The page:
Ford said it would redistribute workers at several of its plants to meet rising demand for pickup trucks and large SUVs.
According to Reuters, the company would have to find new posts for 150 workers displaced by the changes but there won't be job cuts.
Nor would there be any new jobs.
Ford told the news agency it would shift 500 workers from one Kentucky plant making crossover vehicles to another that makes its best-selling F-Series pickup trucks, plus the Expedition and Lincoln Navigator, both large SUVs.
Ford also has a new midsize pickup, the Ranger, going on sale next year.
The automaker also told Reuters it would move 500 jobs to a Michigan plant making transmissions for popular pickup trucks from one nearby that will reduce production to one shift making Mustangs and the Lincoln Continental.
Ford said an additional 150 workers from the Mustang assembly plant at Flat Rock, Michigan, would receive job offers at other plants.
A company spokeswoman told Reuters Ford was "highly confident" jobs would be found for all those workers and there would be no job losses as a result of this reshuffling.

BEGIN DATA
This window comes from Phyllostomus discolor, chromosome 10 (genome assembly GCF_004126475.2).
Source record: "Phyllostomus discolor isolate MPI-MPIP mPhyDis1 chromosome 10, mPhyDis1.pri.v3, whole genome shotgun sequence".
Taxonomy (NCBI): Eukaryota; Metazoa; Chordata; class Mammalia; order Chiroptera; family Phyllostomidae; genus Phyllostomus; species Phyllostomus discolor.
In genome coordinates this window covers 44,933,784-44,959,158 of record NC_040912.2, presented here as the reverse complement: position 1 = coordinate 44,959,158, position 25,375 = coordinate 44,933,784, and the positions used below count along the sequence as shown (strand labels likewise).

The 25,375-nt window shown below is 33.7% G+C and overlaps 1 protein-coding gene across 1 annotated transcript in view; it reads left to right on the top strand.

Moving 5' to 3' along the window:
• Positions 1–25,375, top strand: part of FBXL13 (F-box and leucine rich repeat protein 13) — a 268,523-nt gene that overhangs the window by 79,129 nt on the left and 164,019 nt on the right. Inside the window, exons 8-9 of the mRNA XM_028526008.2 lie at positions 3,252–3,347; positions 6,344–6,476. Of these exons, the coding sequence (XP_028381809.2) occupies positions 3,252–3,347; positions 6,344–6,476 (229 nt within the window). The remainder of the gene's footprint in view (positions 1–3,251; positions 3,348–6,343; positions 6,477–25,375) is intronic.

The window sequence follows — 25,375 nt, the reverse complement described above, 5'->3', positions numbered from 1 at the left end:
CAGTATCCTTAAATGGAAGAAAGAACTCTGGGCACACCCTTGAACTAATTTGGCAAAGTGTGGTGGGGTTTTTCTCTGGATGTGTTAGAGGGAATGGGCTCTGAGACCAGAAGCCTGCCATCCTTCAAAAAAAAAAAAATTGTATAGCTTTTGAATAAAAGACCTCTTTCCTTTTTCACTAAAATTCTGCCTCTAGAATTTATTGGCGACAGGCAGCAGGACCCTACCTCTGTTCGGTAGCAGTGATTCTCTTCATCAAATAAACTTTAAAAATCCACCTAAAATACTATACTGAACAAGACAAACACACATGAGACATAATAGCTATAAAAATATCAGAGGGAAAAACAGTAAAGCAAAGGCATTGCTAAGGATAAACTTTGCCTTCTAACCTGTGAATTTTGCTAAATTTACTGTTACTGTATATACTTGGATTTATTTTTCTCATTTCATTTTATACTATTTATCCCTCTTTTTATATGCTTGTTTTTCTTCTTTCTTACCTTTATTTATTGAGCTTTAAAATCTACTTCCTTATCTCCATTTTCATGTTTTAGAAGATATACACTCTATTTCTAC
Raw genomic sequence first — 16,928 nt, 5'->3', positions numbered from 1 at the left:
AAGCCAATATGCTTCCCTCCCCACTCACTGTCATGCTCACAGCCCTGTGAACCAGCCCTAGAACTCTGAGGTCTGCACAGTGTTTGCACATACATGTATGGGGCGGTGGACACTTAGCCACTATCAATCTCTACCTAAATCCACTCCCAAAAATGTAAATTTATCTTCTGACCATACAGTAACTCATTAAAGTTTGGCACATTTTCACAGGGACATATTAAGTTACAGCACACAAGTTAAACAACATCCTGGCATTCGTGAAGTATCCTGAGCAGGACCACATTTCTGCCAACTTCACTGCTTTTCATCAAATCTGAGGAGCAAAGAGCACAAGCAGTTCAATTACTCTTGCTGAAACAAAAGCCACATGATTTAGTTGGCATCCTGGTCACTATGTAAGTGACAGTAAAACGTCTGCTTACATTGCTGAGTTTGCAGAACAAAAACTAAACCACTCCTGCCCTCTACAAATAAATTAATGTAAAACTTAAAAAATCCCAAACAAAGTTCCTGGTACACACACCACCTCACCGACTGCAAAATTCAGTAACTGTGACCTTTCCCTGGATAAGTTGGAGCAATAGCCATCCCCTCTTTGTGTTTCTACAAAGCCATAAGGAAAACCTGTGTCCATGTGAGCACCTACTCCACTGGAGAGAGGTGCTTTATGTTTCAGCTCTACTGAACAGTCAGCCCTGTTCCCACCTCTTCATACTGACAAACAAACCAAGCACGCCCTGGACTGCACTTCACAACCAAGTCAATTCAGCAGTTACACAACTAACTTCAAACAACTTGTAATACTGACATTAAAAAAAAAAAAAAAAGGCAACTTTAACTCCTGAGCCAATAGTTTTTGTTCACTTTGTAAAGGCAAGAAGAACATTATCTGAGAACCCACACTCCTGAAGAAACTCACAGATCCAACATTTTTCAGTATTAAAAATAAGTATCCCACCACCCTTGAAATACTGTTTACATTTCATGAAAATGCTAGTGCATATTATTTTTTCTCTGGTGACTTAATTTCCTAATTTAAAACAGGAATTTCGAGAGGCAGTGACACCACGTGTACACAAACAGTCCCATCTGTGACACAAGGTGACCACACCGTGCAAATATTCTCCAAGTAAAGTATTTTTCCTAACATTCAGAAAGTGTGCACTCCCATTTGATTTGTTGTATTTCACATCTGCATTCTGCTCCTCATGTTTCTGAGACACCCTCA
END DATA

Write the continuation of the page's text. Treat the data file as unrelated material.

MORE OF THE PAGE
The United Auto Workers union, which represents hourly workers at Ford, said in a statement: "…after working with Ford, we are confident that all impacted employees will have the opportunity to work at nearby facilities".
Reuters noted sales of the Ford Expedition were up 4% in the first 10 months of 2018 while sales of the high-margin Lincoln Navigator soared nearly 81% in the same period.
Ford said in a statement earlier this week: "We've already taken actions to shift our vehicle portfolio to better meet our customers' needs going forward and strengthen our business, improving returns.
"This includes moving approximately 90% of our North American vehicle lineup volume to SUVs, pickup trucks and commercial vehicles between 2018 and by the end of 2020.
"The company is phasing out slow selling traditional sedans to free up capital for new entries in growing segments.
"Ford has the best manufacturing capacity utilisation in North America based on the aggressive restructuring we completed a decade ago, including our use of industry leading three crew operating patterns and our continued discipline around balancing capacity with consumer demand, as we have for years."